Amy’s diary is the most potent symbol of Amy and Nick’s alternating attempts to control the narrative of their lives, their marriage, and indeed their entire selves. The structure of Gone Girl establishes itself early on as a kind of ballet between Nick and Amy’s points of views in the wake of Amy’s sudden and mysterious disappearance from their home in North Carthage, Missouri. Nick relays the events following Amy’s disappearance in real-time, while readers imbibe snippets of Amy’s diary, the entries stretching back several years and telling the story of their whirlwind romance, their difficult layoffs from magazine jobs in New York and their emotional move to Nick’s Missouri hometown, and at last their descent into a spiral of pain, cruelty, and violence.
At the midpoint of the novel, however, it becomes clear that Amy has orchestrated her own disappearance—and left behind a trove of incriminating clues in order to frame Nick for her murder—in order to get revenge against Nick after she finds out he’s having an affair with one of his students. Amy’s diary is revealed to be a construct—a piece of imaginative writing she expresses pride over having created. Most things contained within it are false, and Amy has constructed an entire persona for herself which readers of the novel have, in all likelihood, fallen for hook line and sinker. Thus, Amy’s diary comes to symbolize her desperate need to control the way other people see her, and to come off as unimpeachably perfect and “amazing” no matter the cost.
Amy’s Diary Quotes in Gone Girl
My parents have always worried that I’d take Amy too personally—they always tell me not to read too much into her. And yet I can’t fail to notice that whenever I screw something up, Amy does it right… […] This used to drive me mad… […] That my parents, two child psychologists, chose this particular public form of passive-aggressiveness toward their child was not just fucked up but also stupid and weird and kind of hilarious. So be it.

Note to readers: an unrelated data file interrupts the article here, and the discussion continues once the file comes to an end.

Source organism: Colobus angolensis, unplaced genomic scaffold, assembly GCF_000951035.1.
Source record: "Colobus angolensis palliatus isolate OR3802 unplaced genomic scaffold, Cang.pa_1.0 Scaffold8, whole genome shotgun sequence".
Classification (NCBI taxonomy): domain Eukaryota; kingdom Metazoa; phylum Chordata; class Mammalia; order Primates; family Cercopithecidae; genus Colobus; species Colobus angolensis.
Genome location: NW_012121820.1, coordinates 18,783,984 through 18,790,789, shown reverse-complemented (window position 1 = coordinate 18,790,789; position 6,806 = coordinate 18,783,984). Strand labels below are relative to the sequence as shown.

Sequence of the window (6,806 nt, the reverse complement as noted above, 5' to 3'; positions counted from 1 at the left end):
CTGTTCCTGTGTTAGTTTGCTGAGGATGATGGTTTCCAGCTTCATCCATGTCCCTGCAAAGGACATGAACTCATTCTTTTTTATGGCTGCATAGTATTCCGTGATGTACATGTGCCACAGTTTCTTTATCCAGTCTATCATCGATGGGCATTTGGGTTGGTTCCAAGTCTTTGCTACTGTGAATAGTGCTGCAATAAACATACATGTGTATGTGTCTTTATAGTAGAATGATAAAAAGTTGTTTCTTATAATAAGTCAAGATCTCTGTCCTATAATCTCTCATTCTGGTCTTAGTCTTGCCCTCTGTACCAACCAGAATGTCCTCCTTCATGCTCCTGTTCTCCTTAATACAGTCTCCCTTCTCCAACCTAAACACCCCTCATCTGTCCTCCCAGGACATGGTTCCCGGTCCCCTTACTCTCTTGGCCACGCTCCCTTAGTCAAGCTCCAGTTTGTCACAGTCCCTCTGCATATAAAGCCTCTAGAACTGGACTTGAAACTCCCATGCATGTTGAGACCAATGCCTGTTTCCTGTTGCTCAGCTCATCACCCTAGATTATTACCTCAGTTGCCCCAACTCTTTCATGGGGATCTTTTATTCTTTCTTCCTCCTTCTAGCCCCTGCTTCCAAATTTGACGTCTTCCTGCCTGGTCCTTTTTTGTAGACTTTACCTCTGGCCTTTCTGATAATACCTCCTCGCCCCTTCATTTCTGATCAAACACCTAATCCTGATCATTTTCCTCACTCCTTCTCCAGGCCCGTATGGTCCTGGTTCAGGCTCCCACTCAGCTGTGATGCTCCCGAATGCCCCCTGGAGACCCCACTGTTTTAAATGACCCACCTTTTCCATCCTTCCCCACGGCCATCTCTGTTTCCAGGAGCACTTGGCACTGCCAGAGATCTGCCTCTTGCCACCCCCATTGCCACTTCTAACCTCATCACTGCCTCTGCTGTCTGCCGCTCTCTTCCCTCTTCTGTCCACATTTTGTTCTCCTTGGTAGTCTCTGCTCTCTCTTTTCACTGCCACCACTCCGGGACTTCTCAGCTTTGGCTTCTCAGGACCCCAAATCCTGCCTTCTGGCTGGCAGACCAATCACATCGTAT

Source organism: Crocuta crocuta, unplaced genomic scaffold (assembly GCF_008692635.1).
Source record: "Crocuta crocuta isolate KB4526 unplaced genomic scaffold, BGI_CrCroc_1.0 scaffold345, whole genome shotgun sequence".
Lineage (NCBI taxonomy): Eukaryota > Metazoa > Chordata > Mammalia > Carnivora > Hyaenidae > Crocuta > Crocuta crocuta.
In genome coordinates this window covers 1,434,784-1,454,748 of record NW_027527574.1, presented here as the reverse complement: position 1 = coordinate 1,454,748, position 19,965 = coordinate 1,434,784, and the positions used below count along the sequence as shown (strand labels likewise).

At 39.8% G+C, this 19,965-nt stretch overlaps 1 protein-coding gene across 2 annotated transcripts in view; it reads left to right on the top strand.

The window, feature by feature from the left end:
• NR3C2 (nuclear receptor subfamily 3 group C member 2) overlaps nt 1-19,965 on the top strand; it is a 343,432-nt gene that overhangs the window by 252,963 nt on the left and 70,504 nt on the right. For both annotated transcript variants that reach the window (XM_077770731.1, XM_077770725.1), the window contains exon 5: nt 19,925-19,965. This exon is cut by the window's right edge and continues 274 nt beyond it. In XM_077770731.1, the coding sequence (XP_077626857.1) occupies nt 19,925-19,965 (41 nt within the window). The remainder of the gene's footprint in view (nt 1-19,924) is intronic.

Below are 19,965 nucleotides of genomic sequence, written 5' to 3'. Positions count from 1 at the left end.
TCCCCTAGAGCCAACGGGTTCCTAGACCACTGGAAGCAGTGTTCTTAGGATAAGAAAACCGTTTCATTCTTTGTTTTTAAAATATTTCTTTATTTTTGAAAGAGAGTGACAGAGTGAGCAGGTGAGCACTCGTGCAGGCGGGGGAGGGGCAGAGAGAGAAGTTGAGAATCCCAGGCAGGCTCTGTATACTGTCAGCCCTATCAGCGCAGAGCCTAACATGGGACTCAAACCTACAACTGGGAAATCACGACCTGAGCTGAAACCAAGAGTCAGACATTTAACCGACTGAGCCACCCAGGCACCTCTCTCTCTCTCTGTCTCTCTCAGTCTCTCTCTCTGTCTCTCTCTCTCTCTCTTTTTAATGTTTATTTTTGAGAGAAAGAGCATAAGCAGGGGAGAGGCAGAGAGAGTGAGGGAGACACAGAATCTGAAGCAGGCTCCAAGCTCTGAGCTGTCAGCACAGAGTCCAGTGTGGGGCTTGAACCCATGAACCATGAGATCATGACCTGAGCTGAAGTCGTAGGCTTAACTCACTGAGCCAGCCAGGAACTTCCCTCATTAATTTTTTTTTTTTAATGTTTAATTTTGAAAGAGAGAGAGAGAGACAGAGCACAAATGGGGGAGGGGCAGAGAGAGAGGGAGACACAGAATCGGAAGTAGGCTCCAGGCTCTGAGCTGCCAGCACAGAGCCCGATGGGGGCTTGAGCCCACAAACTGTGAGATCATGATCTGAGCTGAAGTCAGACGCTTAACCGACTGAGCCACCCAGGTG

I am fat with love! Husky with ardor! Morbidly obese with devotion! A happy, busy bumblebee of marital enthusiasm. I positively hum around him, fussing and fixing. I have become a strange thing. I have become a wife. I find myself steering the ship of conversations—bulkily, unnaturally—just so I can say his name aloud. I have become a wife, I have become a bore, I have been asked to forfeit my Independent Young Feminist card. I don’t care. I balance his checkbook, I trim his hair.
[Nick] promised to take care of me, and yet I feel afraid. I feel like something is going wrong, very wrong, and that it will get even worse. I don’t feel like Nick’s wife. I don’t feel like a person at all: I am something to be loaded and unloaded, like a sofa or a cuckoo clock. I am something to be tossed into a junkyard, thrown into the river, if necessary. I don’t feel real anymore. I feel like I could disappear.